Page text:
Many difficult and complicated problems require a combination of the skills of management and the insights of engineering. Yet often, the difficulty managers and engineers have in understanding each other's view of the world thwarts the melding of their skills to truly solve a problem. In isolation, a manager can feel rewarded watching the organisation he created to ``work the problem'' grow larger and more important. Rewardingly occupied too, is the engineer who finds ``fix'' after ``fix,'' each revealing another aspect of the problem that requires yet another fix. Neither realises, in their absorption in doing what they love, that the problem is still there and continues to cause difficulties.
The development of the U.S. telephone network in the twentieth century provides an excellent example of how management and engineering can, together, solve problems. In the year 1900 there were about a million telephones in the country. By 1985 more than 135 million were installed. Building a system to connect every residence and business across a continent, providing service so reliable it becomes taken for granted, is one of the most outstanding management achievements of all time. Yet it never could have happened without continuing engineering developments to surmount obstacles which otherwise would have curtailed its growth: problems no amount of management, however competent, could have ameliorated alone.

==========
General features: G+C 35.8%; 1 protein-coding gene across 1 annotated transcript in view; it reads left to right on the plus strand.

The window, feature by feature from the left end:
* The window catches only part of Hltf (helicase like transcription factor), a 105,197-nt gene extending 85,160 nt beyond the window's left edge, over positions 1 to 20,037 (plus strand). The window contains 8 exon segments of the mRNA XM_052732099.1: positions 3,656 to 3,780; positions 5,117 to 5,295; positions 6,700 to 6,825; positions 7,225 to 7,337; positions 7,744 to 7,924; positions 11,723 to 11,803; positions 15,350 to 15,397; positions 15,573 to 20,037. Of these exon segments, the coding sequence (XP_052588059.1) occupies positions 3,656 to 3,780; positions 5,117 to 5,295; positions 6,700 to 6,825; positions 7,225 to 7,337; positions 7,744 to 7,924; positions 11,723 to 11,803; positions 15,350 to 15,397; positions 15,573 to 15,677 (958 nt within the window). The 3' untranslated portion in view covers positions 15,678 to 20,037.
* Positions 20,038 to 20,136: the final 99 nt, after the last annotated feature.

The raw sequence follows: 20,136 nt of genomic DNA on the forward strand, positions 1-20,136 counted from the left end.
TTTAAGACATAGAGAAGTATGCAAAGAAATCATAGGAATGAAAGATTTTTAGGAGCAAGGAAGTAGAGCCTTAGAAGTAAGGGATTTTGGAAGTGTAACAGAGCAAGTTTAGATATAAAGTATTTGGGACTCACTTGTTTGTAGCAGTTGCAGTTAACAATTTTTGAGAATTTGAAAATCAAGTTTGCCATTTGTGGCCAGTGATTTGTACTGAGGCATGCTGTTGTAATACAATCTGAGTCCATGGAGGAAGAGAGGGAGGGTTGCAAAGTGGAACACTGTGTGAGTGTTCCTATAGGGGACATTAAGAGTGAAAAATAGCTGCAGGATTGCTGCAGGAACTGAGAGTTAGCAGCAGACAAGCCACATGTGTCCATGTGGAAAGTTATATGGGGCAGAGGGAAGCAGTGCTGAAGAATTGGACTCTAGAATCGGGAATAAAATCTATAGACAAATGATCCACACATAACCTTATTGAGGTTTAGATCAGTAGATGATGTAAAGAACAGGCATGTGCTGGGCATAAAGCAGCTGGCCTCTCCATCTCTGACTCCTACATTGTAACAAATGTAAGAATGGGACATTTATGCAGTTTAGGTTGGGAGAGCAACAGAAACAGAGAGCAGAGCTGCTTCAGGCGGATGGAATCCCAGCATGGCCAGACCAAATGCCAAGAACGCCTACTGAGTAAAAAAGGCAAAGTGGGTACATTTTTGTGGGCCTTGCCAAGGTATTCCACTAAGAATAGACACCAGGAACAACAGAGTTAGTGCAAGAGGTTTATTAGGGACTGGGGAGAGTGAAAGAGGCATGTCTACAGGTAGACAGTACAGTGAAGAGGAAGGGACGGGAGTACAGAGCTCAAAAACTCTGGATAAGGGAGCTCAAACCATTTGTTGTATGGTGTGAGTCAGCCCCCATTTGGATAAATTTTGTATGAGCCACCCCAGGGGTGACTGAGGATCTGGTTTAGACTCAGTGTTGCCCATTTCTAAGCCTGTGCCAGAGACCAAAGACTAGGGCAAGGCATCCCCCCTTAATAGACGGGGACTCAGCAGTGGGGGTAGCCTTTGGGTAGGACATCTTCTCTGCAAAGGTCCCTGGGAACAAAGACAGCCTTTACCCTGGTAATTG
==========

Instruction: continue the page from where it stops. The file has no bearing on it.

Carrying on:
Consider: in 1902 every thousand telephones required 22 operators. The Bell System employed 30,000 operators then, making connections among the 1.3 million telephones that existed. Had this ratio remained constant, the dream of a telephone in every house, on every desk in every business, would have remained only a dream for it would have required, by 1985, three million operators plugging and unplugging cables just to keep the phones working. About 3% of the entire labour force would be telephone operators. Even if that many could somehow be hired and trained, the salary costs would price phone service out of reach of most people.
No amount of management could overcome this limitation. But a series of incremental engineering fixes, starting with automated switchboards for human operators, then direct dial telephones, and finally direct worldwide dialing reduced the demand for operators to a level where universal telephone service became a reality. The managers wisely realised they needed an engineering fix, funded the search for one, and when it was found, managed the transition to the new system and its ongoing operation thereafter.
The engineers, likewise, realised that while they could fix a large part of the problem, they couldn't do it all. Had they sought to eliminate operators entirely, they would never have found a workable system. Instead, they automated what they could and relied on a well-managed organisation of human beings to handle the balance. Indeed, the number of operators employed by the Bell System has grown steadily over the years, reaching 160,000 by 1970. But the engineering fixes had, through time, reduced the requirement from 22 operators per thousand phones to about 1.7.
By John Walker